Editorial: Rethinking Change Management

By Len Monheit

As Bob Dylan wrote, back on 1964, “The times they are a-changin” speaking then about some of the social pressures and forces changing society, but he may as well have been speaking about some core business realities at the same time.

Dylan went on to observe, “


For the loser now

Will be later to win…..


he that gets hurt

Will be he who has stalled


And don't criticize

What you can't understand……..

I’d like to examine these observations in a current context.

These are certainly changeable times. With an uncertain economy, changing regulatory environment, rising material and transportation costs and a focus on food/product quality, companies and leaders are being forced to rethink business processes and relationships at an alarming rate. And here’s where it gets increasingly complicated in this information charged world.

Quantum theory proposes the environment where the act of taking the measurement changes the status of the object being measured. In this case, the very act of challenging business processes creates a ripple effect on the very business processes and behaviors being analyzed in the first place. In most organizations, there are so many concurrent moving parts or beliefs, that all but the best organizations become paralyzed, numbed or purely reactive to signal events.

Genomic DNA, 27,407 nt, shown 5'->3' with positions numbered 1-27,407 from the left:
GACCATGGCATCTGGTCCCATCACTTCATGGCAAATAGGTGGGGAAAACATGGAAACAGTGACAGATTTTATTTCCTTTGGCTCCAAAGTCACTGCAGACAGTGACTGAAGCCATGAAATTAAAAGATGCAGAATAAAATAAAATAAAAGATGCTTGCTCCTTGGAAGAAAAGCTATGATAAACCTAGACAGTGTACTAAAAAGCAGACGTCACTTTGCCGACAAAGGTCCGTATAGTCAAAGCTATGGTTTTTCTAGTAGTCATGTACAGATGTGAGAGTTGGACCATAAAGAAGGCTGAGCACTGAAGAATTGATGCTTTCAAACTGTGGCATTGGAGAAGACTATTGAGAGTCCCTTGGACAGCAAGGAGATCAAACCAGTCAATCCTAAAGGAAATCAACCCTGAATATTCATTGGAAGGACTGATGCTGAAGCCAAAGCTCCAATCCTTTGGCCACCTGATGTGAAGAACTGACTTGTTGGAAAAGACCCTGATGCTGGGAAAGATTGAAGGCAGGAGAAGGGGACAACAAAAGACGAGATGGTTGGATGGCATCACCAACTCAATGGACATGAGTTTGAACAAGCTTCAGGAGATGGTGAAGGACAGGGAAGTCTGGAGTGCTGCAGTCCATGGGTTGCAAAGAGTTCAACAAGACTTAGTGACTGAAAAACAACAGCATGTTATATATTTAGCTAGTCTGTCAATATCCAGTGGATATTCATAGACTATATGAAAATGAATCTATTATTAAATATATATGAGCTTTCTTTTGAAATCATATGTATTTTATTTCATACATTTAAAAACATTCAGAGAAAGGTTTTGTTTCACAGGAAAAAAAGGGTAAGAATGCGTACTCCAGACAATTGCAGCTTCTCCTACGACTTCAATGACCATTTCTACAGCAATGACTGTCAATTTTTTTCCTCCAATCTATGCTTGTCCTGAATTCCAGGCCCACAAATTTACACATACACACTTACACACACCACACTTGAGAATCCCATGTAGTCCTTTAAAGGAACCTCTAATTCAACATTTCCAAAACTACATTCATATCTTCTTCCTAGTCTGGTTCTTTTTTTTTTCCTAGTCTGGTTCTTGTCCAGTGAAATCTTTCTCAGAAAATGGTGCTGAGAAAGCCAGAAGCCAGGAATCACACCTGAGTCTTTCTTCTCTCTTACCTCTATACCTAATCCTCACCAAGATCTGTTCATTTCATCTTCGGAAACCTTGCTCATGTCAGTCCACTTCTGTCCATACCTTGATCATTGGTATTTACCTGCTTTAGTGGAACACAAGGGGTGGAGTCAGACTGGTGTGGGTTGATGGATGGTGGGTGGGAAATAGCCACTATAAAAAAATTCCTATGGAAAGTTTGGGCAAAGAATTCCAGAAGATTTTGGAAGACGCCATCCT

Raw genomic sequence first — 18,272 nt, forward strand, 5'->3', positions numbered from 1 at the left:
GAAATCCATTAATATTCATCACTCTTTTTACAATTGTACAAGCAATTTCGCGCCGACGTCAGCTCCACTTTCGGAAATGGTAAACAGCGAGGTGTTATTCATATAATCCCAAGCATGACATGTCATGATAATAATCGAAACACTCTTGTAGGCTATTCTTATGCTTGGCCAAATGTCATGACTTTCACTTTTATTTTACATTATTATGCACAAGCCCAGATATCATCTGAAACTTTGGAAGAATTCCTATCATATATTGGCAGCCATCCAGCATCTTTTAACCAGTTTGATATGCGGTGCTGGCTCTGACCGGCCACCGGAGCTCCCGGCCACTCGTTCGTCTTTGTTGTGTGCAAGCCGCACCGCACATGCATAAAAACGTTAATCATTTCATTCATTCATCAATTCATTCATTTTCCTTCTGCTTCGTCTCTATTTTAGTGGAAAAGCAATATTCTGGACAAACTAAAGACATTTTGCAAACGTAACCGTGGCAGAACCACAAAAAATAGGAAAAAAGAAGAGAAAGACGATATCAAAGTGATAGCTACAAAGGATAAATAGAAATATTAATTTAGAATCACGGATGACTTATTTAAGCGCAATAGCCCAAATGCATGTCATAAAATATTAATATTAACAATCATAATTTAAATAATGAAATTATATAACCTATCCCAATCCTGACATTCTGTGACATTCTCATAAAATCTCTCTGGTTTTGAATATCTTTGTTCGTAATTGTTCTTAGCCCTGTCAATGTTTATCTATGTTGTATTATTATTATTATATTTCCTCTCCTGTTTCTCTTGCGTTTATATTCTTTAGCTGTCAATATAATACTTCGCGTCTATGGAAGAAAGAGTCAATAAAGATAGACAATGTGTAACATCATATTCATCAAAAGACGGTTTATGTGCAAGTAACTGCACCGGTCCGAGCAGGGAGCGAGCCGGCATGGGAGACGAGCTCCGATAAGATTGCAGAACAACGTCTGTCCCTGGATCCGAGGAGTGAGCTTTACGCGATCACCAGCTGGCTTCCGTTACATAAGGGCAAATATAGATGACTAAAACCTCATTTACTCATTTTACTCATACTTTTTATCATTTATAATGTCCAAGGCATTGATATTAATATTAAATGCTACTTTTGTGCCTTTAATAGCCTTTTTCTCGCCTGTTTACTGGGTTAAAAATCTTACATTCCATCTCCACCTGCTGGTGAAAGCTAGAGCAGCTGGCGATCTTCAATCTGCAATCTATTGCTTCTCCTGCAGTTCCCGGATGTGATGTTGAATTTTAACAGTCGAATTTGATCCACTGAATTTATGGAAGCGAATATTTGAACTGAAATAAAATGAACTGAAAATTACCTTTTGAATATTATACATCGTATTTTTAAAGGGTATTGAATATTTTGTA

Asimov, (http://www.thephoenixprinciple.com/quotes/2004/11/isaac_asimov_th.html) wrote, “The only constant is change, continuing change, inevitable change, that is the dominant factor in society today. No sensible decision can be made any longer without taking into account not only the world as it is, but the world as it will be.”

Yet, without 20/20 foresight, how can an organization properly prepare for ‘what will be’? Here’s where we pick up Dylan again, with the loser ultimately winning, the ones that stall getting hurt and chastising those that criticize what they don’t understand.

Perhaps the middle observation is most critical, and I’ve spoken in the past of analysis/paralysis and companies taking a wait and see who survives approach to marketing, opportunity and product development. While they’re doing this, companies are reinventing and new models are being born. This ties very closely to the third observation, criticizing what is not understood, and we see individuals and organizations sticking to concepts and models, only because they’re tried and true. Moreover, some can get pretty critical of those with new systems and beliefs, and often try to box those beliefs in frameworks they understand, rather than understanding that sometimes the fundamental framework is flawed. Some can argue that much of our communications and social environment is in that state right now, with Internet, TV, radio, print media, in person events all vying for attention.